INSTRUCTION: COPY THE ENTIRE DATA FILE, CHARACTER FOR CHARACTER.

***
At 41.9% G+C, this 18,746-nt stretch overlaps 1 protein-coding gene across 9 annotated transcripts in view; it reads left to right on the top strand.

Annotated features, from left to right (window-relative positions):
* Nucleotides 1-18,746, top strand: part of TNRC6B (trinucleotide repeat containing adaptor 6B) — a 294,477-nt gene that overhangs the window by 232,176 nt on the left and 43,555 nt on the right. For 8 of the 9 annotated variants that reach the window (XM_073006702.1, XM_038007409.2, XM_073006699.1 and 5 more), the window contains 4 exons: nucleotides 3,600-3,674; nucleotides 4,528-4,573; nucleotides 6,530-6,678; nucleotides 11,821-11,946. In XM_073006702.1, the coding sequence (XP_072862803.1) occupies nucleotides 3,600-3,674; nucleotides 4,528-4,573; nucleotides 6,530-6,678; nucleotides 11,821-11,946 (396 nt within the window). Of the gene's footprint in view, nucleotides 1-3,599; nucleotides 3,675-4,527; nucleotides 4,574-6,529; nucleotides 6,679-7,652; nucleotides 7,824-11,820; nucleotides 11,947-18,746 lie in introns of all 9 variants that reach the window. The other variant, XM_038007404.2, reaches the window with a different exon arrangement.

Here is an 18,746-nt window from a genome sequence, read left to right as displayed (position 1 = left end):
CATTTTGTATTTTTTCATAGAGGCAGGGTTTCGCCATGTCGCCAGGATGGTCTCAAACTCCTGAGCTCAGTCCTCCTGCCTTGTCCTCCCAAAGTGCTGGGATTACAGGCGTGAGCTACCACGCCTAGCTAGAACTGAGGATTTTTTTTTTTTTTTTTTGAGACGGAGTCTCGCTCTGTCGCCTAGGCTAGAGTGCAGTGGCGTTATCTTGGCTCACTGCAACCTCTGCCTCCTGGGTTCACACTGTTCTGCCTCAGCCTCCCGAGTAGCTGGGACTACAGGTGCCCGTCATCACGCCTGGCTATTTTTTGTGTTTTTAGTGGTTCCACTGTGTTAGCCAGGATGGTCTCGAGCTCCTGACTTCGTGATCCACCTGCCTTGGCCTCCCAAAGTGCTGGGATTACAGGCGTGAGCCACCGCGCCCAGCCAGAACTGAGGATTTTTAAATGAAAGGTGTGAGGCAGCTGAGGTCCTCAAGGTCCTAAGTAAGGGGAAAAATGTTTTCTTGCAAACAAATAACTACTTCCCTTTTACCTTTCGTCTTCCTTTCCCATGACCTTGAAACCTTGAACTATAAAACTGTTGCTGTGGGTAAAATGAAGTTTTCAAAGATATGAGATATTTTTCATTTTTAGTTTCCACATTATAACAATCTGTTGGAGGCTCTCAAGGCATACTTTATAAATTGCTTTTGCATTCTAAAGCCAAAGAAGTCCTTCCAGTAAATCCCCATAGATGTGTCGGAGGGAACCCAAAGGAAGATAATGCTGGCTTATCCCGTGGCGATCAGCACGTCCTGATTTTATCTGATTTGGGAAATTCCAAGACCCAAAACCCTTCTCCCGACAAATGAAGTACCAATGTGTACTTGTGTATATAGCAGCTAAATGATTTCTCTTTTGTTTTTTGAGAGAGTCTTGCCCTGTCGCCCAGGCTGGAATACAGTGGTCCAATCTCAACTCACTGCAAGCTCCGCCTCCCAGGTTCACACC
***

At 41.9% G+C, this 18,746-nt stretch overlaps 1 protein-coding gene across 9 annotated transcripts in view; it reads left to right on the top strand.

Annotated features, from left to right (window-relative positions):
* Nucleotides 1-18,746, top strand: part of TNRC6B (trinucleotide repeat containing adaptor 6B) — a 294,477-nt gene that overhangs the window by 232,176 nt on the left and 43,555 nt on the right. For 8 of the 9 annotated variants that reach the window (XM_073006702.1, XM_038007409.2, XM_073006699.1 and 5 more), the window contains 4 exons: nucleotides 3,600-3,674; nucleotides 4,528-4,573; nucleotides 6,530-6,678; nucleotides 11,821-11,946. In XM_073006702.1, the coding sequence (XP_072862803.1) occupies nucleotides 3,600-3,674; nucleotides 4,528-4,573; nucleotides 6,530-6,678; nucleotides 11,821-11,946 (396 nt within the window). Of the gene's footprint in view, nucleotides 1-3,599; nucleotides 3,675-4,527; nucleotides 4,574-6,529; nucleotides 6,679-7,652; nucleotides 7,824-11,820; nucleotides 11,947-18,746 lie in introns of all 9 variants that reach the window. The other variant, XM_038007404.2, reaches the window with a different exon arrangement.

Here is an 18,746-nt window from a genome sequence, read left to right as displayed (position 1 = left end):
CATTTTGTATTTTTTCATAGAGGCAGGGTTTCGCCATGTCGCCAGGATGGTCTCAAACTCCTGAGCTCAGTCCTCCTGCCTTGTCCTCCCAAAGTGCTGGGATTACAGGCGTGAGCTACCACGCCTAGCTAGAACTGAGGATTTTTTTTTTTTTTTTTTGAGACGGAGTCTCGCTCTGTCGCCTAGGCTAGAGTGCAGTGGCGTTATCTTGGCTCACTGCAACCTCTGCCTCCTGGGTTCACACTGTTCTGCCTCAGCCTCCCGAGTAGCTGGGACTACAGGTGCCCGTCATCACGCCTGGCTATTTTTTGTGTTTTTAGTGGTTCCACTGTGTTAGCCAGGATGGTCTCGAGCTCCTGACTTCGTGATCCACCTGCCTTGGCCTCCCAAAGTGCTGGGATTACAGGCGTGAGCCACCGCGCCCAGCCAGAACTGAGGATTTTTAAATGAAAGGTGTGAGGCAGCTGAGGTCCTCAAGGTCCTAAGTAAGGGGAAAAATGTTTTCTTGCAAACAAATAACTACTTCCCTTTTACCTTTCGTCTTCCTTTCCCATGACCTTGAAACCTTGAACTATAAAACTGTTGCTGTGGGTAAAATGAAGTTTTCAAAGATATGAGATATTTTTCATTTTTAGTTTCCACATTATAACAATCTGTTGGAGGCTCTCAAGGCATACTTTATAAATTGCTTTTGCATTCTAAAGCCAAAGAAGTCCTTCCAGTAAATCCCCATAGATGTGTCGGAGGGAACCCAAAGGAAGATAATGCTGGCTTATCCCGTGGCGATCAGCACGTCCTGATTTTATCTGATTTGGGAAATTCCAAGACCCAAAACCCTTCTCCCGACAAATGAAGTACCAATGTGTACTTGTGTATATAGCAGCTAAATGATTTCTCTTTTGTTTTTTGAGAGAGTCTTGCCCTGTCGCCCAGGCTGGAATACAGTGGTCCAATCTCAACTCACTGCAAGCTCCGCCTCCCAGGTTCACACC